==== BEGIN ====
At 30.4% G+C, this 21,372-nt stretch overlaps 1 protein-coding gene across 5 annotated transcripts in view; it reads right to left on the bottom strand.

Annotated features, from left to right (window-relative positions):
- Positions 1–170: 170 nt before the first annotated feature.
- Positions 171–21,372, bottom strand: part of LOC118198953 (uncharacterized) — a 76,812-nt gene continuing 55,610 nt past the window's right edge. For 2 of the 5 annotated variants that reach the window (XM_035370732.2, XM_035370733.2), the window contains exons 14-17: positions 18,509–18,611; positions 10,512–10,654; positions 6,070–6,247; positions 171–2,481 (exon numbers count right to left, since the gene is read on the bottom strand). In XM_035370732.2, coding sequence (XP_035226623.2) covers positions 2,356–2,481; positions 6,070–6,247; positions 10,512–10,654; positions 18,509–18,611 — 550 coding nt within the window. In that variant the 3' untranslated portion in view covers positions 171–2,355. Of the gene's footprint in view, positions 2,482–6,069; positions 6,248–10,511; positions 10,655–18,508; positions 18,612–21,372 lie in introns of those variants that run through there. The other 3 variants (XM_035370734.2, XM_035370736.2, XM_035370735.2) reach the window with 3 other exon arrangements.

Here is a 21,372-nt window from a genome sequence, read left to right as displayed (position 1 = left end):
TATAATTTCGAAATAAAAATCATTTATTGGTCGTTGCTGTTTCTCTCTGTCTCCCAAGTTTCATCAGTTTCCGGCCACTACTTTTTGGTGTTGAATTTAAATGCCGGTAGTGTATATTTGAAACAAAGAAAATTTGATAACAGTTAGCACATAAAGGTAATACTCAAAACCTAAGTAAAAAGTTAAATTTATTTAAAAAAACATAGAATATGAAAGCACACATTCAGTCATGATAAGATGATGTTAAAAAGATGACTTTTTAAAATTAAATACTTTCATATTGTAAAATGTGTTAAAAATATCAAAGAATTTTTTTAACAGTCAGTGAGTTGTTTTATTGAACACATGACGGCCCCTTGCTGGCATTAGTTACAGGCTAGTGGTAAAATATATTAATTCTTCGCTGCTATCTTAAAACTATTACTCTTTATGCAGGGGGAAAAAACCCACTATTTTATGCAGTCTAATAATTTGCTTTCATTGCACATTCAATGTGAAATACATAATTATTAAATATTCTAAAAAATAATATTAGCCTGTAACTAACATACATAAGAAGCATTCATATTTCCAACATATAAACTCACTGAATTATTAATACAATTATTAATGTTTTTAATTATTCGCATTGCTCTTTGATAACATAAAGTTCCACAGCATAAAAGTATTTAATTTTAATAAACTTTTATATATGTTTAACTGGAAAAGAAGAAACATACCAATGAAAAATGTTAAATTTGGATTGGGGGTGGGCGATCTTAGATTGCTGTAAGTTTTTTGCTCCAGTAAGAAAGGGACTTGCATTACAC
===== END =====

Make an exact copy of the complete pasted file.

At 30.4% G+C, this 21,372-nt stretch overlaps 1 protein-coding gene across 5 annotated transcripts in view; it reads right to left on the bottom strand.

Annotated features, from left to right (window-relative positions):
- Positions 1–170: 170 nt before the first annotated feature.
- Positions 171–21,372, bottom strand: part of LOC118198953 (uncharacterized) — a 76,812-nt gene continuing 55,610 nt past the window's right edge. For 2 of the 5 annotated variants that reach the window (XM_035370732.2, XM_035370733.2), the window contains exons 14-17: positions 18,509–18,611; positions 10,512–10,654; positions 6,070–6,247; positions 171–2,481 (exon numbers count right to left, since the gene is read on the bottom strand). In XM_035370732.2, coding sequence (XP_035226623.2) covers positions 2,356–2,481; positions 6,070–6,247; positions 10,512–10,654; positions 18,509–18,611 — 550 coding nt within the window. In that variant the 3' untranslated portion in view covers positions 171–2,355. Of the gene's footprint in view, positions 2,482–6,069; positions 6,248–10,511; positions 10,655–18,508; positions 18,612–21,372 lie in introns of those variants that run through there. The other 3 variants (XM_035370734.2, XM_035370736.2, XM_035370735.2) reach the window with 3 other exon arrangements.

Here is a 21,372-nt window from a genome sequence, read left to right as displayed (position 1 = left end):
TATAATTTCGAAATAAAAATCATTTATTGGTCGTTGCTGTTTCTCTCTGTCTCCCAAGTTTCATCAGTTTCCGGCCACTACTTTTTGGTGTTGAATTTAAATGCCGGTAGTGTATATTTGAAACAAAGAAAATTTGATAACAGTTAGCACATAAAGGTAATACTCAAAACCTAAGTAAAAAGTTAAATTTATTTAAAAAAACATAGAATATGAAAGCACACATTCAGTCATGATAAGATGATGTTAAAAAGATGACTTTTTAAAATTAAATACTTTCATATTGTAAAATGTGTTAAAAATATCAAAGAATTTTTTTAACAGTCAGTGAGTTGTTTTATTGAACACATGACGGCCCCTTGCTGGCATTAGTTACAGGCTAGTGGTAAAATATATTAATTCTTCGCTGCTATCTTAAAACTATTACTCTTTATGCAGGGGGAAAAAACCCACTATTTTATGCAGTCTAATAATTTGCTTTCATTGCACATTCAATGTGAAATACATAATTATTAAATATTCTAAAAAATAATATTAGCCTGTAACTAACATACATAAGAAGCATTCATATTTCCAACATATAAACTCACTGAATTATTAATACAATTATTAATGTTTTTAATTATTCGCATTGCTCTTTGATAACATAAAGTTCCACAGCATAAAAGTATTTAATTTTAATAAACTTTTATATATGTTTAACTGGAAAAGAAGAAACATACCAATGAAAAATGTTAAATTTGGATTGGGGGTGGGCGATCTTAGATTGCTGTAAGTTTTTTGCTCCAGTAAGAAAGGGACTTGCATTACAC